After manufacturing setback at FDA, Ascendis strikes $150M royalty deal on its first commercial drug

Royalty Pharma, a company known for ponying up chunks of cash in exchange for long-term drug royalties, has hopped on board with Ascendis Pharma's long-acting growth hormone Skytrofa.

In exchange for the $150 million in funding, Ascendis will grant Royalty a 9.15% royalty on its U.S. Skytrofa revenues starting Jan. 1, 2025.

With the cash, Ascendis aims to reduce its cost of capital and bring its products to patients “as fast as possible,” CEO Jan Mikkelsen said in a statement.

Skytrofa, which is also known as TransCon hGH, won approval in 2021 for children ages 1 and older with growth hormone deficiency who weigh at least 25.4 pounds. It's the first approved pediatric therapy for the condition that can be taken once weekly as opposed to the standard-of-care daily somatropin.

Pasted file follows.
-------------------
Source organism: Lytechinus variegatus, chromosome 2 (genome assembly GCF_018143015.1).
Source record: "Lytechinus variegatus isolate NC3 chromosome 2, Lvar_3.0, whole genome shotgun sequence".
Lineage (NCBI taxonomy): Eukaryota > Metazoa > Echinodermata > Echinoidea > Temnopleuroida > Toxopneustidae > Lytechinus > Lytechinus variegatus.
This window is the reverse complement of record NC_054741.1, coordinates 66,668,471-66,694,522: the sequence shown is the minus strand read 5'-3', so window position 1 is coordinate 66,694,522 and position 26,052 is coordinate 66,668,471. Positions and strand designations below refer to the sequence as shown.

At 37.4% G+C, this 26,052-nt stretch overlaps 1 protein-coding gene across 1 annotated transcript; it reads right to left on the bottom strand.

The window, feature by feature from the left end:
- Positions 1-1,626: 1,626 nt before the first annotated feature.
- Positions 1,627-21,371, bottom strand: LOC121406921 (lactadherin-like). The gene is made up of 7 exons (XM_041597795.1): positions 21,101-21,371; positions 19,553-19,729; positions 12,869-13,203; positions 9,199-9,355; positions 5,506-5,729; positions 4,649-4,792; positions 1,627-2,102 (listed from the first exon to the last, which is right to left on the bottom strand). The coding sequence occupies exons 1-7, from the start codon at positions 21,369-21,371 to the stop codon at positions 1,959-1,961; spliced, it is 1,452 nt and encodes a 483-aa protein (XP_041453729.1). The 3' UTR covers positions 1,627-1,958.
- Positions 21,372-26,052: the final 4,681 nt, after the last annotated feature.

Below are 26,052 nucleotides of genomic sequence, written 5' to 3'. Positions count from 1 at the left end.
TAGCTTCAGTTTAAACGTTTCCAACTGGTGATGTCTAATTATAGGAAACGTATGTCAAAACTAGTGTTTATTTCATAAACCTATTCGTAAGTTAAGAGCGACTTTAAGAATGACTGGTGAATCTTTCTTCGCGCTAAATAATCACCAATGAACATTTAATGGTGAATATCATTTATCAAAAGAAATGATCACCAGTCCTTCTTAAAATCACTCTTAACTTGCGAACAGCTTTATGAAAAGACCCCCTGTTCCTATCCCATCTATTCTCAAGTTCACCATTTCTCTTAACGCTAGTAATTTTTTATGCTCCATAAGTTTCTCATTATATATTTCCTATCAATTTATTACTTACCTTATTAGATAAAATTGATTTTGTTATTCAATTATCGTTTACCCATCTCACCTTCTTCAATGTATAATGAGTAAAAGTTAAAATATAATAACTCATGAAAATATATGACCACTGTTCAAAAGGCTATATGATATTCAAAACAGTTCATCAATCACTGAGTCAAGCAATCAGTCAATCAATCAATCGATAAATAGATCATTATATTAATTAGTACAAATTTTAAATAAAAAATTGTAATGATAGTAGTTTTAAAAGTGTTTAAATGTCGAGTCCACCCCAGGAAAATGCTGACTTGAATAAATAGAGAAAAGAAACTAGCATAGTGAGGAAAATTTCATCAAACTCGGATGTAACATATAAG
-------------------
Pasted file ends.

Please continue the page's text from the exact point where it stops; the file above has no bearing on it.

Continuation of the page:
The drug generated 36 million euros ($39 million) in 2022, and Ascendis recently raised its full-year 2023 revenue expectations for the drug to between 165 million euros and 170 million euros.

Meanwhile, Ascendis' application for TransCon PTH was due for an FDA approval decision in April, but those efforts hit a setback.

In a complete response letter, the FDA didn’t take issue with any clinical data nor did it request more studies. Instead, the agency flagged manufacturing concerns. Specifically, the agency cited issues with Ascendis’ manufacturing control strategy for the variability of delivered doses.

Ascendis recently submitted additional information about its updated manufacturing control strategy and held a “constructive” meeting with the agency, the company said in its second-quarter earnings report. The company aims to resubmit its TransCon PTH application by October.

If approved, the med would be Ascendis’ second approved product. 

As for Skytrofa, that drug has a new rival in Pfizer and OPKO Health’s Ngenla, which recently gained an FDA nod to treat kids 3 and older with stunted growth. The rival drug was hot on Ascendis’ heels until the FDA requested longer-term data and hit the partners' application with a complete response letter.